Watson v. Allison et al

Filing 11

ORDER OF SERVICE. Signed by Judge Edward J. Davila on 9/16/2022. (crr, COURT STAFF) (Filed on 9/16/2022)Any non-CM/ECF Participants have been served by First Class Mail to the addresses of record listed on the Notice of Electronic Filing (NEF). A copy of this Order was mailed to Plaintiff.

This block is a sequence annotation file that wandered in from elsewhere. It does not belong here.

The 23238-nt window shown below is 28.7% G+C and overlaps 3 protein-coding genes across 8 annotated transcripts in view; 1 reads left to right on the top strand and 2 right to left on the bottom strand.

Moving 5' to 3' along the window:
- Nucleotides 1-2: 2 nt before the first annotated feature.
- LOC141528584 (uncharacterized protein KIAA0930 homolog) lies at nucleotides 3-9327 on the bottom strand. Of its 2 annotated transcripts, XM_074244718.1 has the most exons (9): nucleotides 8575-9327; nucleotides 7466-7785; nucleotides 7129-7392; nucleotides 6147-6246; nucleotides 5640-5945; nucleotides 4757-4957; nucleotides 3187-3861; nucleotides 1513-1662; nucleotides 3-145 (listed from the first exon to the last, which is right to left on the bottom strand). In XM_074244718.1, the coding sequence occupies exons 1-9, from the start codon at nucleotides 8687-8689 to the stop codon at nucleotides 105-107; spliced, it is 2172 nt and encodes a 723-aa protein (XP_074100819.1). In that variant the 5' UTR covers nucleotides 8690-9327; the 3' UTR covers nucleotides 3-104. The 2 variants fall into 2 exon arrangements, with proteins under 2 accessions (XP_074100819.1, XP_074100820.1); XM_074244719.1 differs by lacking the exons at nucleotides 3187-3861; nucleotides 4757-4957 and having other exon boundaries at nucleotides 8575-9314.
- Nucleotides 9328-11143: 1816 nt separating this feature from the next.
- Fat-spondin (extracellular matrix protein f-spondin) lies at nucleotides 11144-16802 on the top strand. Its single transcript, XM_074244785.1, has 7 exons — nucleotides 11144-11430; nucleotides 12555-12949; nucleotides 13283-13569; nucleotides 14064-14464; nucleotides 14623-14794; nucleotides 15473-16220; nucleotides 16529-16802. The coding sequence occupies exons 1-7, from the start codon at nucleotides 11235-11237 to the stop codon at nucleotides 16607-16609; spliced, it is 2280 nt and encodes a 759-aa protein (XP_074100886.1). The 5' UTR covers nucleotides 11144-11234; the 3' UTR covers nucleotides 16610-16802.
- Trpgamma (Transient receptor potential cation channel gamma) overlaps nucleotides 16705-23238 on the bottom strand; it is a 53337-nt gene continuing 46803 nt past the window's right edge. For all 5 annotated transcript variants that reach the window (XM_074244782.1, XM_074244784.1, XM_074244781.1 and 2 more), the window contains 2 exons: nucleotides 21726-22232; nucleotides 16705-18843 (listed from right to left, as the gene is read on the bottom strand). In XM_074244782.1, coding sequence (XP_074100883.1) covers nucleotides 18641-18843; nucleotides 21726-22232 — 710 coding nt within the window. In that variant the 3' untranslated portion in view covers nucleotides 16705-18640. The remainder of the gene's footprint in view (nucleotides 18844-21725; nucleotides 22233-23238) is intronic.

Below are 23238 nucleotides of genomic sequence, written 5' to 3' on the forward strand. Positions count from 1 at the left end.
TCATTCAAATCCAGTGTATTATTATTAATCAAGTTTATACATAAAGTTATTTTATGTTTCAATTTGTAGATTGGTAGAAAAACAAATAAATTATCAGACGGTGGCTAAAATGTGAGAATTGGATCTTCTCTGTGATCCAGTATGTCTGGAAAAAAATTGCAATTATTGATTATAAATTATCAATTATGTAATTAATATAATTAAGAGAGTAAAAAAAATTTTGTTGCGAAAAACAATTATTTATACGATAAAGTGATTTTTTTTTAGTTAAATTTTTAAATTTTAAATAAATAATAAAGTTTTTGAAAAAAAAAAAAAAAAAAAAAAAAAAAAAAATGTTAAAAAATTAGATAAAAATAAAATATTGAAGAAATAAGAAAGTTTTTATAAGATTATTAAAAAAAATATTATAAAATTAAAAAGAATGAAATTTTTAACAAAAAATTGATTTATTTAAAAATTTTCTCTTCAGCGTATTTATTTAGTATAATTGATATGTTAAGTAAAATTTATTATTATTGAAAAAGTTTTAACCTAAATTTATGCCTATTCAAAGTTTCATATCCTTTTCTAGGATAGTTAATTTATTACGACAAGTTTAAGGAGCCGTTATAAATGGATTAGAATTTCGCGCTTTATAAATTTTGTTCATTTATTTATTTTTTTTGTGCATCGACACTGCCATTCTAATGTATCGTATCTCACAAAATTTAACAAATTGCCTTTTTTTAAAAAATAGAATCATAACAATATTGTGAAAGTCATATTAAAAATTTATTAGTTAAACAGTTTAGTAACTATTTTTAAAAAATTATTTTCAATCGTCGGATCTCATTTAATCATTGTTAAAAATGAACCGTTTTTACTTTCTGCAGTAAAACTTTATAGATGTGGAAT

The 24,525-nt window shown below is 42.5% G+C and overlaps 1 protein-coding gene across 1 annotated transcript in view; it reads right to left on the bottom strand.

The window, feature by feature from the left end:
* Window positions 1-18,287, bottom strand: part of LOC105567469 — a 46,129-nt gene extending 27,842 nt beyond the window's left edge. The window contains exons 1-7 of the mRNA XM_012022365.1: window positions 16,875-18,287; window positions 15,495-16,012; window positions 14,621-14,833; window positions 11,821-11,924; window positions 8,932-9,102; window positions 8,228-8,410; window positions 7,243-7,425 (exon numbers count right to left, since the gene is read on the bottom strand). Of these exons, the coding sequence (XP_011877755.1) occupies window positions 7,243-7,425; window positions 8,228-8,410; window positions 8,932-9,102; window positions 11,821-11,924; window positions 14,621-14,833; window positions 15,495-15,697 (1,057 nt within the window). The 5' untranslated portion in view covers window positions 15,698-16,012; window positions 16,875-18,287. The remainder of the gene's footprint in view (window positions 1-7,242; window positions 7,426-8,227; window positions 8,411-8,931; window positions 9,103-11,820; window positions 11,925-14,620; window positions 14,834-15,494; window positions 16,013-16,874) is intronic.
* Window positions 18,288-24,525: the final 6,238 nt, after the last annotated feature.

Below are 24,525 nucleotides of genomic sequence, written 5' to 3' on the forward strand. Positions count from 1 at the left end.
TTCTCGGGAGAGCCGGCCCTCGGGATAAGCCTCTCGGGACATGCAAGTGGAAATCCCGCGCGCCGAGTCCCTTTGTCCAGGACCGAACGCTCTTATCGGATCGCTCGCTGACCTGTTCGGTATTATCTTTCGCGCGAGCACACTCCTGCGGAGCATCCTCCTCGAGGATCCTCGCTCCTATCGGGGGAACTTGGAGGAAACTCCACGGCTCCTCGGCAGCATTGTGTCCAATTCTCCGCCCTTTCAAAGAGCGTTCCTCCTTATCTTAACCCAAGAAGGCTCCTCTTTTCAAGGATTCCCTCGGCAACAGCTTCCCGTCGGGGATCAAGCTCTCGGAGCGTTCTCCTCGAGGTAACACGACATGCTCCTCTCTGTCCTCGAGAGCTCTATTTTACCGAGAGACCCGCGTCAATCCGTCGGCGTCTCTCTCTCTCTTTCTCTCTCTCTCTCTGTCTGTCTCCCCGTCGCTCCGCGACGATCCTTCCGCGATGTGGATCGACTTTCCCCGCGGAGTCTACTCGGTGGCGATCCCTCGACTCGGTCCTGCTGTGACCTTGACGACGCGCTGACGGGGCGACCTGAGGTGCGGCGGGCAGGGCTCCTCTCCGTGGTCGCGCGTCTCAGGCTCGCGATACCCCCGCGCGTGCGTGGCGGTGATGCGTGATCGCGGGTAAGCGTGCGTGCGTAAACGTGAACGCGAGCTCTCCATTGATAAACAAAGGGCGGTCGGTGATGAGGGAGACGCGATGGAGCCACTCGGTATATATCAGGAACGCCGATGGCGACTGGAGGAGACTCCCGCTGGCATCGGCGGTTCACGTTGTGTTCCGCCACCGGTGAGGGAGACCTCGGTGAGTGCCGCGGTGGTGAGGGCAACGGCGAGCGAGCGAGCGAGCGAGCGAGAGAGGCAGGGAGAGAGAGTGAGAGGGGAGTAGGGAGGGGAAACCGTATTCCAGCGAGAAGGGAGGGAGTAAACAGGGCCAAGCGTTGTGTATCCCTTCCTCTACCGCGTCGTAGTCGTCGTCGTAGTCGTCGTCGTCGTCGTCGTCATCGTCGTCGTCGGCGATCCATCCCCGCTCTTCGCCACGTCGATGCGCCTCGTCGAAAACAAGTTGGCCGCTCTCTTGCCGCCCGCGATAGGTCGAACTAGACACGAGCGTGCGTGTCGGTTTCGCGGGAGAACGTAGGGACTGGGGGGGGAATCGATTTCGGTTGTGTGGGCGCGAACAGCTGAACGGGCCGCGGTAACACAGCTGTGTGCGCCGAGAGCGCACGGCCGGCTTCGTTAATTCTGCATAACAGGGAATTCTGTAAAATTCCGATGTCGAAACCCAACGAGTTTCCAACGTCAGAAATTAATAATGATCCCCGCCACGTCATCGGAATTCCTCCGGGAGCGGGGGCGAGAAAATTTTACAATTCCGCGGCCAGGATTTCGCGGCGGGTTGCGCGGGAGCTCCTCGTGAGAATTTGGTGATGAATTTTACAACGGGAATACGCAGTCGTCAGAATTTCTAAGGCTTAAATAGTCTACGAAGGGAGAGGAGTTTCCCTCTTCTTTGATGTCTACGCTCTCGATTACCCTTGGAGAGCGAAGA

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1 2 3 4 UNITED STATES DISTRICT COURT 5 NORTHERN DISTRICT OF CALIFORNIA 6 7 RHONE WATSON, Plaintiff, 8 9 10 United States District Court Northern District of California 11 Case No. 5:22-cv-04522 EJD ORDER OF SERVICE v. CDCR, et al., Defendants. 12 13 Plaintiff, an inmate at San Quentin State Prison (SQSP) proceeding pro se, filed an action 14 pursuant to 42 U.S.C. § 1983 alleging that Defendants violated his rights under the Eighth 15 Amendment by transferring over 100 inmates, some of whom were infected with COVID-19, from 16 the California Institution for Men (CIM) to SQSP in May 2020. Plaintiff’s complaint (ECF No. 1) 17 is before the Court for screening pursuant to 28 U.S.C. § 1915A. Plaintiff will be granted leave to 18 proceed in forma pauperis in a separate order. 19 STANDARD OF REVIEW 20 Federal courts must engage in a preliminary screening of cases in which prisoners seek 21 redress from a governmental entity or officer or employee of a governmental entity. 28 U.S.C. § 22 1915A(a). The Court must identify cognizable claims or dismiss the complaint, or any portion of 23 the complaint, if the complaint “is frivolous, malicious, or fails to state a claim upon which relief 24 may be granted,” or “seeks monetary relief from a defendant who is immune from such relief.” Id. 25 § 1915A(b). Pro se pleadings must be liberally construed. Balistreri v. Pacifica Police Dep’t, 901 26 F.2d 696, 699 (9th Cir. 1990). 27 28 Federal Rule of Civil Procedure 8(a)(2) requires only “a short and plain statement of the claim showing that the pleader is entitled to relief.” “Specific facts are not necessary; the United States District Court Northern District of California 1 statement need only give the defendant fair notice of what the . . . claim is and the grounds upon 2 which it rests.” Erickson v. Pardus, 127 S. Ct. 2197, 2200 (2007) (citations omitted). Although to 3 state a claim a complaint “does not need detailed factual allegations, . . . a plaintiff’s obligation to 4 provide the grounds of his entitle[ment] to relief requires more than labels and conclusions, and a 5 formulaic recitation of the elements of a cause of action will not do. . . . Factual allegations must 6 be enough to raise a right to relief above the speculative level.” Bell Atlantic Corp. v. Twombly, 7 127 S. Ct. 1955, 1964-65 (2007) (citations omitted). A complaint must proffer “enough facts to 8 state a claim for relief that is plausible on its face.” Id. at 1974. 9 To state a claim under 42 U.S.C. § 1983, a plaintiff must allege two elements: (1) that a 10 right secured by the Constitution or laws of the United States was violated, and (2) that the alleged 11 violation was committed by a person acting under the color of state law. West v. Atkins, 487 U.S. 12 42, 48 (1988). 13 If a court dismisses a complaint for failure to state a claim, it should “freely give leave” to 14 amend “when justice so requires.” Fed. R. Civ. P. 15(a)(2). A court has discretion to deny leave 15 to amend due to “undue delay, bad faith or dilatory motive on the part of the movant, repeated 16 failure to cure deficiencies by amendment previously allowed, undue prejudice to the opposing 17 party by virtue of allowance of the amendment, [and] futility of amendment.” Leadsinger, Inc. v. 18 BMG Music Pub., 512 F.3d 522, 532 (9th Cir. 2008). LEGAL CLAIMS 19 20 Plaintiff names the following Defendants: 21 1. CDCR 22 2. CCHCS 23 3. San Quentin State Prison 24 4. CIM 25 5. K. Allison 26 6. R. Diaz 27 7. R. Tharratt 28 8. R. Davis 2 1 9. R. Broomfield 2 10. M. Houston 3 11. C. Cryer 4 12. A Pachynski 5 13. S. Garrigan, 6 14. K. Torres 7 15. M. Farooq 8 16. L. Escobell 9 17. J. Bick United States District Court Northern District of California 10 18. D. Borders 11 By way of factual allegations, Plaintiff refers the Court to the pages 3-5 of the “factual 12 background from Case 3:22-mc-80066-WHO Document 59 filed 7-15-22.” ECF No. 1 at 2. The 13 factual background in the order by Judge William H. Orrick that Plaintiff identifies is as follows: 14 15 16 17 18 19 20 21 22 23 24 25 26 27 28 As generally alleged in the Represented Cases, on March 4, 2020, California Governor Gavin Newsom proclaimed a State of Emergency in California because of the impacts of the COVID-19 pandemic. Plaintiffs contend that all defendants were aware by this time that the virus was highly transmissible and that precautions necessary to mitigate its spread included quarantining people exposed to the virus, rigorous cleaning and sanitation practices, social distancing, use of masks and other personal protective equipment, and regular testing. They assert that defendants were aware that many of these precautions could not be effectively practiced at SQSP because of its infrastructure, including mostly open-air cells and poor ventilation. A shelter-in-place order was enacted on March 16 in Marin County, where SQSP is located, followed by a statewide order on March 19. On March 18, the Interim Executive Director of the Habeas Corpus Resource Center, the State Public Defender, MaryMcComb, and others responsible for representing people on death row sent a letter to defendants Broomfield and Pachynski. The letter implored SQSP to provide inmates with PPE and cleaning supplies and to allow for social distancing, and to enact other policies to protect the health of inmates and staff. On March 24, Governor Newsom issued Executive Order N-36-20, suspending intake of inmates into all state facilities for 30 days, which he subsequently extended. Yet in May 2020, defendants decided to transfer 122 prisoners from CIM, where there was a COVID-19 outbreak, to SQSP, which had no COVID-19 cases at the time. Plaintiffs allege that California Correctional Health Care Services (CCHCS) and CDCR executives did not inform CIM staff of the transfer until the day before the transfers began. Most of the transferred prisoners were not tested within the two weeks before the transfer—a decision by a top healthcare executive at CIM of 3 1 2 3 4 5 6 7 8 9 10 United States District Court Northern District of California 11 12 13 14 15 16 17 18 19 20 21 22 which other defendants were aware. Prisoners were not screened for symptoms before boarding the transfer buses. On May 30, 2020, defendants filled the buses with prisoners without providing space for distancing. Immediately after the transfer, 15 transferred prisoners tested positive for COVID-19. Defendants housed the transferred prisoners in the open-air Badger housing unit at SQSP; the transferred prisoners used the same showers and dining area as other prisoners. Although the Marin County Public Health Officer spoke with some defendants on June 1, 2020, and recommended that transferred prisoners be immediately sequestered from the rest of the population, masking be enforced, and movement of staff be limited, defendants failed to follow his recommendations. Defendants only heeded his recommendation to appoint an incident commander with expertise in outbreak management on July 3, after the Marin County Board of Supervisors became involved. Within three weeks of transfer, SQSP had a COVID-19 outbreak: It had more than 499 confirmed cases. On June 13, 2020, a group of health experts toured San Quentin at the request of the Receiver. Plaintiffs allege that the experts circulated an “Urgent Memo” on June 15, 2020, of which defendants were aware, warning of the scale that the COVID-19 outbreak at San Quentin could reach and warning that testing delays of 5-6 days were unacceptable. The experts also advised against using punishmentlike quarantine conditions, which could result in under-reporting of symptoms, and recommended a release or transfer of prisoners. Defendants disregarded these recommendations. California legislators, the Office of the Inspector General (OIG), and the Division of Occupational Safety and Health (Cal-OSHA) criticized CDCR’s conduct in causing or failing to mitigate the outbreak. One California Assembly member criticized the transfer as the “worst prison health screw up in state history.” On July 6, 2020, Governor Newsom said the prisoners “should not have been transferred.” The OIG found that CDCR and CCHCS caused a public health disaster. Cal-OSHA cited CDCR and SQSP with 14 violations related to the outbreak. Plaintiffs allege that, as a result of the outbreak, they became ill and some died from COVID-19. Plaintiffs bring various federal and state claims. Case No. 3:22-mc-80066-WHO, ECF No. 59 at 3-5 (Footnotes omitted). Plaintiff also identifies “John Doe 1-400” as additional plaintiffs. ECF No. 1 at 2. He seeks “10,000,00 million dollars or release.” Id. at 3. ANALYSIS 23 24 A. Doe Plaintiffs 25 As Plaintiff is proceeding pro se, he “has no authority to appear as an attorney for others 26 than himself.” C.E. Pope Equity Tr. v. United States, 818 F.2d 696, 697 (9th Cir. 1987). He 27 therefore cannot represent John Does 1-400. These unnamed Plaintiffs will be DISMISSED. 28 4 United States District Court Northern District of California 1 B. Eighth Amendment Claim 2 The allegations regarding the May 2020 transfer of CIM inmates into SQSP state 3 cognizable Eighth Amendment claims against all Defendants. Farmer v. Brennan, 511 U.S. 825, 4 837 (1994) (prison official is deliberately indifferent if he or she knows that prisoner faces 5 substantial risk of serious harm and disregards that risk by failing to take reasonable steps to abate 6 it). 7 C. Defendant Tharratt 8 The Court understands, as the Attorney General has represented to another court in this 9 district, that “[t]o the best of [the Attorney General’s] knowledge, [Dr.] Tharratt died on August 10 20, 2020.” See Case No. 3:20-cv-07845-CRB, Dkt. No. 37, 37-1. The Court takes judicial notice 11 pursuant to Federal Rule of Evidence 201 of the filing in that case, which attaches Dr. Tharratt’s 12 obituary published on the California Department of Corrections and Rehabilitation website on 13 October 6, 2020, available at https://www.cdcr.ca.gov/insidecdcr/2020/10/06/dr-robert-tharratt- 14 longtime-cchcs-medical-director-passes-away/. See Reyn’s Pasta Bella, LLC v. Visa USA, Inc., 15 442 F.3d 741, 746 n.6 (9th Cir. 2006) (federal courts “may take judicial notice of court filings and 16 other matters of public record”); Bullock v. Johnson, No. CV 15-2070 PA (AS), 2018 WL 17 5880736, at *13 n.19 (C.D. Cal. Aug. 10, 2018), report and recommendation adopted, No. CV 15- 18 2070 PA (AS), 2018 WL 4791089 (C.D. Cal. Oct. 3, 2018) (taking judicial notice of CDCR 19 obituary). 20 Dr. Tharratt’s death therefore preceded the filing of this action on August 5, 2022. “[A] 21 party cannot maintain a suit on behalf of, or against, or join, a dead person, or in any other way 22 make a dead person (in that person’s own right, and not through a properly represented estate or 23 successor) party to a federal lawsuit.” LN Mgmt., LLC v. JPMorgan Chase Bank, N.A., 957 F.3d 24 943, 955 (9th Cir. 2020). Dr. Tharratt was therefore not an appropriately named Defendant at the 25 onset of this litigation and will be DISMISSED. CONCLUSION 26 27 For the foregoing reasons, the Court orders as follows: 28 1. Plaintiffs John Doe 1-400 are DISMISSED without prejudice. 5 United States District Court Northern District of California 1 2. Defendant Tharratt is DISMISSED. 2 3. The Court ORDERS that service on the following Defendants shall proceed under 3 the California Department of Corrections and Rehabilitation’s (“CDCR”) e-service program for 4 civil rights cases from prisoners in the CDCR’s custody: 5 1. CDCR 6 2. CCHCS 7 3. San Quentin State Prison 8 4. CIM 9 5. K. Allison 10 6. R. Diaz 11 7. R. Davis 12 8. R. Broomfield 13 9. M. Houston 14 10. C. Cryer 15 11. A Pachynski 16 12. S. Garrigan, 17 13. K. Torres 18 14. M. Farooq 19 15. L. Escobell 20 16. J. Bick 21 17. D. Borders 22 In accordance with the program, the Clerk is directed to serve on the CDCR via email the 23 following documents: The operative complaint (ECF No. 1), this Order of Service, a CDCR 24 Report of E-Service Waiver form, and a summons. The Clerk also shall serve a copy of this order 25 on the Plaintiff. 26 No later than 40 days after service of this order via email on the CDCR, the CDCR shall 27 provide the court a completed CDCR Report of E-Service Waiver advising the court which 28 defendant(s) listed in this order will be waiving service of process without the need for service by 6 United States District Court Northern District of California 1 the USMS and which defendant(s) decline to waive service or could not be reached. The CDCR 2 also shall provide a copy of the CDCR Report of E-Service Waiver to the California Attorney 3 General’s Office which, within 21 days, shall file with the Court a waiver of service of process for 4 the defendant(s) who are waiving service. 5 Upon receipt of the CDCR Report of E-Service Waiver, the Clerk shall prepare for each 6 defendant who has not waived service according to the CDCR Report of E-Service Waiver a 7 USM-205 Form. The Clerk shall provide to the USMS the completed USM-205 forms and copies 8 of this order, the summons and the operative complaint for service upon each defendant who has 9 not waived service. The Clerk also shall provide to the USMS a copy of the CDCR Report of E- 10 Service Waiver. 11 4. Defendants are cautioned that Rule 4 of the Federal Rules of Civil Procedure 12 requires them to cooperate in saving unnecessary costs of service of the summons and complaint. 13 Pursuant to Rule 4, if defendants, after being notified of this action and asked by the Court, on 14 behalf of plaintiff, to waive service of the summons, fail to do so, they will be required to bear the 15 cost of such service unless good cause can be shown for their failure to sign and return the waiver 16 form. 5. 17 This Court will issue a scheduling order for summary judgment or other dispositive 18 motion briefing after resolution of the common issues in the 22-mc-80066-WHO matter. See ECF 19 No. 8. 20 6. All communications by Plaintiff with the Court must be served on Defendants’ 21 counsel by mailing a true copy of the document to Defendants’ counsel. The Court may disregard 22 any document which a party files but fails to send a copy of to his opponent. Until Defendants’ 23 counsel has been designated, Plaintiff may mail a true copy of the document directly to 24 Defendants, but once Defendants are represented by counsel, all documents must be mailed to 25 counsel rather than directly to Defendants. 26 7. Plaintiff is responsible for prosecuting this case. Plaintiff must promptly keep the 27 Court informed of any change of address and must comply with the Court’s orders in a timely 28 fashion. Failure to do so may result in the dismissal of this action for failure to prosecute pursuant 7 1 to Federal Rule of Civil Procedure 41(b). Plaintiff must file a notice of change of address in every 2 pending case every time he is moved to a new facility. 3 8. Any motion for an extension of time must be filed no later than the deadline sought 4 to be extended and must be accompanied by a showing of good cause. Plaintiff is cautioned that 5 he must include the case name and case number for this case on any document he submits to the 6 Court for consideration in this case. 7 8 IT IS SO ORDERED. Dated: September 16, 2022 9 10 EDWARD J. DAVILA United States District Judge United States District Court Northern District of California 11 12 13 14 15 16 17 18 19 20 21 22 23 24 25 26 27 28 8